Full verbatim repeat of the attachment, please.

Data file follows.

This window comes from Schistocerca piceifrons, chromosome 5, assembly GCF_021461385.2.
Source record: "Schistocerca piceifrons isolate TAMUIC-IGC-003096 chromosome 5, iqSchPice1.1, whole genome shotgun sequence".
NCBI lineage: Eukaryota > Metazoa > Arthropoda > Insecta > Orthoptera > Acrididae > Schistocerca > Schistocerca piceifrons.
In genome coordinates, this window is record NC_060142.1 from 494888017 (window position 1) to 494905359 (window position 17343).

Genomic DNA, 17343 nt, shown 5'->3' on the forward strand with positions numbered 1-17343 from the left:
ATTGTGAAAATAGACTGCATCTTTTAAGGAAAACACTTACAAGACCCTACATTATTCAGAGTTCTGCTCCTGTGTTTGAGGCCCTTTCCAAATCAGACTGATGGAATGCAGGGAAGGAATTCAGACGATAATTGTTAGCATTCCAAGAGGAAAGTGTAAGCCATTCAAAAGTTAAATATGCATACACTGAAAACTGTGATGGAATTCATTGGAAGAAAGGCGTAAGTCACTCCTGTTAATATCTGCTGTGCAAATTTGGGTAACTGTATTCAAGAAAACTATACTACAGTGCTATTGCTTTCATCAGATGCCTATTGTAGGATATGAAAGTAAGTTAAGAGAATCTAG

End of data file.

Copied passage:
This window comes from Schistocerca piceifrons, chromosome 5, assembly GCF_021461385.2.
Source record: "Schistocerca piceifrons isolate TAMUIC-IGC-003096 chromosome 5, iqSchPice1.1, whole genome shotgun sequence".
NCBI lineage: Eukaryota > Metazoa > Arthropoda > Insecta > Orthoptera > Acrididae > Schistocerca > Schistocerca piceifrons.
In genome coordinates, this window is record NC_060142.1 from 494888017 (window position 1) to 494905359 (window position 17343).

Genomic DNA, 17343 nt, shown 5'->3' on the forward strand with positions numbered 1-17343 from the left:
ATTGTGAAAATAGACTGCATCTTTTAAGGAAAACACTTACAAGACCCTACATTATTCAGAGTTCTGCTCCTGTGTTTGAGGCCCTTTCCAAATCAGACTGATGGAATGCAGGGAAGGAATTCAGACGATAATTGTTAGCATTCCAAGAGGAAAGTGTAAGCCATTCAAAAGTTAAATATGCATACACTGAAAACTGTGATGGAATTCATTGGAAGAAAGGCGTAAGTCACTCCTGTTAATATCTGCTGTGCAAATTTGGGTAACTGTATTCAAGAAAACTATACTACAGTGCTATTGCTTTCATCAGATGCCTATTGTAGGATATGAAAGTAAGTTAAGAGAATCTAG